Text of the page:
“So, Chief, when are you planning on arresting the Zimmermans?”
Nonplussed, Gwen made sure not to let her mouth drop open in surprise. She swallowed, drank a little iced tea and dabbed at her mouth with a napkin while she collected her thoughts. “Excuse me?”
“Conspiracy to commit a felony is a felony.”
“True. But we don’t usually arrest people for going to their pastor and asking for an exorcism. We expect the clergy to follow the law and inform them when what they are asking for is not legal and why.”
“But the Zimmermans didn’t stop at the first person they asked. They shopped around until they found Fitzgerald.”
“I asked Darren how he knew the Zimmermans. Then I called the guy who referred the Zimmermans to Darren. That guy was quite happy to point to the guy who referred the Zimmermans to him. And so on. I found at least five people. The Zimmermans were persistent.”
“Wait, you’re saying all these people told the Zimmermans they wouldn’t do the exorcism because Clayton is registered — but were willing to refer to someone else who might do it anyway?”
“It only makes sense if the Zimmermans were looking for someone willing to knowingly commit a crime. If you hire someone to do something they don’t realize is illegal, they might well not have the expertise to do it anyway. However, in this case, they apparently settled for young-and-dumb.”
“Are you planning on representing any of those people you found?” Gwen asked, incredulous.
“Are you planning on charging them?” Bob shot back.
“I cannot imagine doing so. Any progress on finding a project for Darren?”
“I was thinking maybe he could do trash detail. The werewolves have three weekends left on that vandalism charge from last fall.”
“The crop destruction?”
“That’s the one. I figured they are similar in age and impulsivity. Maybe if Darren gets to be friendly with them, he’ll find a better career for himself.”
“You know we can’t target Third Day; that would be religious discrimination.”
“I’m not targeting Third Day. I’m targeting people who commit — or attempt to commit — crimes against law-abiding members of society.”
“Fair enough.” Gwen looked longingly at the pie shelf, but declined Jack’s offer of dessert. She paid for Bob’s meal as well as her own, to save him the trouble of documenting it as an expense later on. Maybe that would encourage him to keep his rate a little lower, too. “Have you talked to the Zimmermans?”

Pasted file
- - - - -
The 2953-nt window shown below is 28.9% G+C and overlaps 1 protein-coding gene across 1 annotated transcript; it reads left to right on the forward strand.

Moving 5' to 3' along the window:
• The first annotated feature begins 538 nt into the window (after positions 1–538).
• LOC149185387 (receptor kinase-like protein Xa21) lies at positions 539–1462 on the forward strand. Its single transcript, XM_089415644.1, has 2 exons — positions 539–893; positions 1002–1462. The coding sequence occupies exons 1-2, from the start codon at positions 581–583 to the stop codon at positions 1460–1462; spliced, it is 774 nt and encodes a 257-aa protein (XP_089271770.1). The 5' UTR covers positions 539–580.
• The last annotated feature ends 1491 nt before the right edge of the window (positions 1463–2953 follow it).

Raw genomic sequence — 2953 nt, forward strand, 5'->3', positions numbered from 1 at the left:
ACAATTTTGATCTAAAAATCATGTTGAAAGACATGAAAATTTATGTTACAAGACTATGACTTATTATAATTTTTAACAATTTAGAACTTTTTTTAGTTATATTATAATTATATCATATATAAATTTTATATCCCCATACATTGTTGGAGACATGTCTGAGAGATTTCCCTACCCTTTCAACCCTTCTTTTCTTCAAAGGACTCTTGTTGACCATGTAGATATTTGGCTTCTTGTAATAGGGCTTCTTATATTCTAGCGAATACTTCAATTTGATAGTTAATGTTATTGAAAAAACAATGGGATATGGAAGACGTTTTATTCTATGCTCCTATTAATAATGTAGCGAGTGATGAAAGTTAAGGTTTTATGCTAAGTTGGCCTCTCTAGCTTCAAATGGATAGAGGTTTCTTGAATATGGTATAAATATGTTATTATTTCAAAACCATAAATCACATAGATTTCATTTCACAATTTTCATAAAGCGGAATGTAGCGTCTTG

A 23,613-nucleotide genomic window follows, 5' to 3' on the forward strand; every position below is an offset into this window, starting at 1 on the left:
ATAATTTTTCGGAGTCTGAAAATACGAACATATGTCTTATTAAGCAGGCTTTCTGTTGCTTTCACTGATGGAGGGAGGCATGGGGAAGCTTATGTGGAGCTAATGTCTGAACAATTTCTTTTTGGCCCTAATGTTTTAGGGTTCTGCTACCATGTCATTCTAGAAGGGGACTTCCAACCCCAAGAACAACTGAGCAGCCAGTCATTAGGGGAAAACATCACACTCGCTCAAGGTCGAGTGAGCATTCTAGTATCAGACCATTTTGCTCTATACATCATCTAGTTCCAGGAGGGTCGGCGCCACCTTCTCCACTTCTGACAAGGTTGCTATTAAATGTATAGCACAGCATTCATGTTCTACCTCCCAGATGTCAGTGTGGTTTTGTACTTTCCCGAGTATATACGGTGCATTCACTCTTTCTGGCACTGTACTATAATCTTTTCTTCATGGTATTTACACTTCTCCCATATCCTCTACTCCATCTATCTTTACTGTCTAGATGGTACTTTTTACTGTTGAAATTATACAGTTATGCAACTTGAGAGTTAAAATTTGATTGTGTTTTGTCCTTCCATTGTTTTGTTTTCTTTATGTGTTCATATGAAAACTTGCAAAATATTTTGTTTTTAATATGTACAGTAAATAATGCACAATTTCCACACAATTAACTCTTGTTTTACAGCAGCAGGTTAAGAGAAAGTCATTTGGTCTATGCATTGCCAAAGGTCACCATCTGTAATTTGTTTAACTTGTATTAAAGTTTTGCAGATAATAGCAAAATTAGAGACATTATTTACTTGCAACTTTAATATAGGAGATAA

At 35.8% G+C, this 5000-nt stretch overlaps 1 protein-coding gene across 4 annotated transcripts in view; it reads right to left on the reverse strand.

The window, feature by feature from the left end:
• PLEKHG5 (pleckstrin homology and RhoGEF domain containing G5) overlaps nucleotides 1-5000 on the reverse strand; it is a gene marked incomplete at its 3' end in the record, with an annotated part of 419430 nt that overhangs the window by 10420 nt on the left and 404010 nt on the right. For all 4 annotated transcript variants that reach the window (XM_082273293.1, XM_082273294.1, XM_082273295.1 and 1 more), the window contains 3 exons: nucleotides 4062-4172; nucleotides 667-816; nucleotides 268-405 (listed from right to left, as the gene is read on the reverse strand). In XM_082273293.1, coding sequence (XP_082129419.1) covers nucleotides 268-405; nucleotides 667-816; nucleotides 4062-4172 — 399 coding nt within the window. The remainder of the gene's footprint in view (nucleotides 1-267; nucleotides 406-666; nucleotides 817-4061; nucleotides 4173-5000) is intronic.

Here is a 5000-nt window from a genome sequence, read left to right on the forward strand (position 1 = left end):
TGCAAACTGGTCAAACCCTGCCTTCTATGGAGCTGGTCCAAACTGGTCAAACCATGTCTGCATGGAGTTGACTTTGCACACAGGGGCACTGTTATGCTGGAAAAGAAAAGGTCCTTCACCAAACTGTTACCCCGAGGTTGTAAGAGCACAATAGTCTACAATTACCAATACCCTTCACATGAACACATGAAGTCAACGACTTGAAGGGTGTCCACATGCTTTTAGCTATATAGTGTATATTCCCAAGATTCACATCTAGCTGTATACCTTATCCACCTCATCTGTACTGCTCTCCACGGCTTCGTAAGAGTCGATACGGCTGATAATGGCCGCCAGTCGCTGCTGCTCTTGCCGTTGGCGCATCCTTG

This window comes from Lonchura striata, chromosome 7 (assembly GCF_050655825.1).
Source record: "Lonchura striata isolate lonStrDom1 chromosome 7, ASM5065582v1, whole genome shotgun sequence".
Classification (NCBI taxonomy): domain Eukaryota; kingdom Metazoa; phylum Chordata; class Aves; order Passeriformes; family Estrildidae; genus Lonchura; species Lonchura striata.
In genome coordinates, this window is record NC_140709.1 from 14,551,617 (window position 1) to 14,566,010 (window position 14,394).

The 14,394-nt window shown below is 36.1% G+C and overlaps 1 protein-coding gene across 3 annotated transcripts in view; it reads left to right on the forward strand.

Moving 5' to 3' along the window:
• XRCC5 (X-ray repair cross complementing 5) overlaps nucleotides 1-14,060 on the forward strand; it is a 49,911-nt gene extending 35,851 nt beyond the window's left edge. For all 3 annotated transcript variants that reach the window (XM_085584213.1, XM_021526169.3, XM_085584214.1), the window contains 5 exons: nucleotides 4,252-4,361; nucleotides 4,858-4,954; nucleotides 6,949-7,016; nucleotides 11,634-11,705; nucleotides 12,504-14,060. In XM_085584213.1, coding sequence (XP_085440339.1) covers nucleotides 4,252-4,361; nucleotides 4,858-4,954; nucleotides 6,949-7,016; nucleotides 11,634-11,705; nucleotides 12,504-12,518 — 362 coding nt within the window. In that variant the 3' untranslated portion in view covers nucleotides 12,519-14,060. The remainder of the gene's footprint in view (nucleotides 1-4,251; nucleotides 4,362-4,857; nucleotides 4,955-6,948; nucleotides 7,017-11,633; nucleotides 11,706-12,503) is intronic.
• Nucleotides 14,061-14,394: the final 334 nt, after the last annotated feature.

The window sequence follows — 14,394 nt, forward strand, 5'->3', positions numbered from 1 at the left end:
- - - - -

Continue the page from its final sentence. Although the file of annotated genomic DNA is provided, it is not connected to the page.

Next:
“No — they aren’t answering calls or returning email or texts.”
“Planning on representing them?”
“Not a chance.”
“All right. I’ll go talk to them. Have you talked to Clayton?”
“Yes, and Clayton will request that you not prosecute Darren if Darren agrees to volunteer either on trash detail with the wolves or some other service here in town that puts him in close contact with supes.”
“That makes it simple; we won’t even need to go before a judge then.”
“Not for Darren, no.”
Gwen eyed Bob speculatively. “You’re really serious about wanting me to go after the Zimmermans.”
Bob leaned back. “Let’s just say that if you aren’t going to go after the Zimmermans, you’ll at least have to help them find their way out of Shadowsbrook. Soon.”
Gwen blinked. “Hunh. Thanks for letting me know.”
“One more thing,” added Bob. “You should go talk to Charlene?”
“Preferably before you talk to the Zimmermans.”
“Did they go see the Reverend here in Shadowsbrook first?”
“I don’t know about first. But they did go see her, and you should get Charlene’s description of the conversation.”
“All right, Bob. Looks like I’ve got a busy afternoon already, even though it is only a Monday.”
“Full moon on Thursday. Don’t forget.”
Gwen rolled her eyes. “I’m leaving. Don’t tell me anything more or I’ll never make it out the door.”